Constellation Theatre: The Oresteia
Constellation Theatre, finishing up its first year of production, has certainly found its own spot in the landscape of Washington theatre. Director Allison Arkell Stockman is drawn to large works of story-telling, employing all aspects of the theatrical arts. Currently Constellation is presenting its largest effort yet, The Oresteia. Stockman has taken Aeschylus’s trilogy and condensed it into a single night of theatre.
Agamemnon, King of Argos, in preparation for fighting in the Trojan War, sacrifices his daughter Iphigenia. Agamemnon’s wife, Clytaemnestra is horrified at the act, and while Agamemnon is off in battle, she plans his murder. When Agamemnon returns from the war, she murders him, along with his concubine, the seer Cassandra. Clytaemnestra and her lover Aegisthus then rule Argos.
Driven by a nightmare, Clytaemnestra sends libation bearers to the grave of Agamemnon. There her daughter Elektra discovers a lock of hair, having been left at the grave by her brother Orestes. Orestes had been sent away since infancy for safety, but hearing of his father’s death, returns to Argos to enact revenge. Orestes kills both Clytaemnestra and Aegisthus.
Orestes is then tormented by the Furies, spirits that avenge patricide and matricide. Orestes appeals to Apollo and Athena for intervention. Athena stages a trial. The jury is split, and Athena breaks the tie on Orestes’ side. The Furies are furious, but Athena appeases them by promising them respect and power from the people of Athens, and renames them the Eumenides (“The Kindly Ones”).
Stockman uses a lot of elements to tell the story. She fills the stage with people; the cast numbers thirty. The music, composed and performed by Tom Teasley, does at time drown out the actors, but at other times it beautifully sets the mood. The audience is privy to scenes of death and violence, traditionally occurring offstage in Greek drama, via screens creating the walls of the palace of Argos.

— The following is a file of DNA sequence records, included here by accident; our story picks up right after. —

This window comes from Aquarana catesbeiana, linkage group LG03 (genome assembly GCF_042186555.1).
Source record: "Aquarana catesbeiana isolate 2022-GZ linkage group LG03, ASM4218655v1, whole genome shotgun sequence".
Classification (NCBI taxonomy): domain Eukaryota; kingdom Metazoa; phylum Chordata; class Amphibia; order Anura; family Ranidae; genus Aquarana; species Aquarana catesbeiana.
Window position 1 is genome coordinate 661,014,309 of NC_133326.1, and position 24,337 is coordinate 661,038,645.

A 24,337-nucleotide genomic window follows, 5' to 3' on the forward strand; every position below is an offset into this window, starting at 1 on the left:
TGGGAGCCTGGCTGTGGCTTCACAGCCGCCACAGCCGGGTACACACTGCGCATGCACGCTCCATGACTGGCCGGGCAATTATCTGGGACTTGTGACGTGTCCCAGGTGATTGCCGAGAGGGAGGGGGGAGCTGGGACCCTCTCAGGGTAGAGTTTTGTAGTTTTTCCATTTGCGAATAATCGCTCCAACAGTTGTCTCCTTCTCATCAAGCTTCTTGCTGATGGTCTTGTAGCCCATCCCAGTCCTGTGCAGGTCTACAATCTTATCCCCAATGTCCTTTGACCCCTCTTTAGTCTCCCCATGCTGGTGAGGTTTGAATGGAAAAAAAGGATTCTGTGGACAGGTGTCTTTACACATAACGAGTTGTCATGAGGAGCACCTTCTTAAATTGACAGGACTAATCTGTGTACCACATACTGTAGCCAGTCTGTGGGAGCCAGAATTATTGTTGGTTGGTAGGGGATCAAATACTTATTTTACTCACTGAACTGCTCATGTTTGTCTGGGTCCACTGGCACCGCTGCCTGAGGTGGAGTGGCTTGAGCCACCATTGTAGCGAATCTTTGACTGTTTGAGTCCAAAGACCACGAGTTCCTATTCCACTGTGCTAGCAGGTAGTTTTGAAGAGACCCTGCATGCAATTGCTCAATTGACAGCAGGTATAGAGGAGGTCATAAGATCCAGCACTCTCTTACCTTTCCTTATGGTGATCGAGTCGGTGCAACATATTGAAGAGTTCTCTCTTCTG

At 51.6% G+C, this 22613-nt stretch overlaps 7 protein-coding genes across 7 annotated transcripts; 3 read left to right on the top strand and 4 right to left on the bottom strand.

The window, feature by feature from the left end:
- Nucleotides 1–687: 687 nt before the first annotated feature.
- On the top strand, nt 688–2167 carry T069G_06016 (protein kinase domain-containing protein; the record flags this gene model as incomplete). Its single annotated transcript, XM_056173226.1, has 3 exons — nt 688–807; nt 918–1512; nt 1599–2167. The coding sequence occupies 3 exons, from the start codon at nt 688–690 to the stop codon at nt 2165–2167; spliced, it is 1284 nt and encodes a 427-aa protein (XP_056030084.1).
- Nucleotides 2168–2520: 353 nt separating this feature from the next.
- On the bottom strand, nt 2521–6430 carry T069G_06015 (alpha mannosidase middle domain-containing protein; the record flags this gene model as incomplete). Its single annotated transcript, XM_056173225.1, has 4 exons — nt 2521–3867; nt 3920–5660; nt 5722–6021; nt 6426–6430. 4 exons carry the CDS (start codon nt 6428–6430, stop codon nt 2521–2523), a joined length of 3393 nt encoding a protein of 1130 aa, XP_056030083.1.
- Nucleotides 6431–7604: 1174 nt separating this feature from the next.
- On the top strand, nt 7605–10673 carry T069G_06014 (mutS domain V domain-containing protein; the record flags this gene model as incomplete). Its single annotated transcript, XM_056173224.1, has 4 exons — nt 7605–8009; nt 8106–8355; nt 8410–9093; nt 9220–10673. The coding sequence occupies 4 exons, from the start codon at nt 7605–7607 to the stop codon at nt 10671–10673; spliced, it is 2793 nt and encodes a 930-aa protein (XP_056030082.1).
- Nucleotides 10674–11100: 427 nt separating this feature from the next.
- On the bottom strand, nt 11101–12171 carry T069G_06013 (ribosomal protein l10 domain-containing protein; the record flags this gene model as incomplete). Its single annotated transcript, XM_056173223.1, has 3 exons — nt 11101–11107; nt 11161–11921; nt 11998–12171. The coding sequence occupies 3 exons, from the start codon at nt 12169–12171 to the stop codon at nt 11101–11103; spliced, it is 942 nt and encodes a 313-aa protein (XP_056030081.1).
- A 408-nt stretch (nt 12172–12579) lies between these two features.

When you condense three plays into one, instead of having a single leading role, you end up with several supporting characters. Most notable of these are Nanna Ingvarsson, who is a steely Clymtaemnestra, Ron Ward, who plays Aegisthus with an appropriately swaggering arrogance, and Nick DePinto and Misty Demory, who are a very stately Apollo and Athena. The strength of the leading actors is the gusto with which they perform, the weakness is their lack of subtlety.
The focus of the evening is on the chorus instead of on the individual. The production is rocky at the beginning, where the male chorus dominates. The members of the female chorus are just more successful at navigating the demands of singing, chanting, speaking in unison, and performing choreographed movement. The production attains its high point in the third section of the piece, when the female chorus appears as the furies, pursuing Orestes to the end. The actors are energetic and exciting.
Through June 1st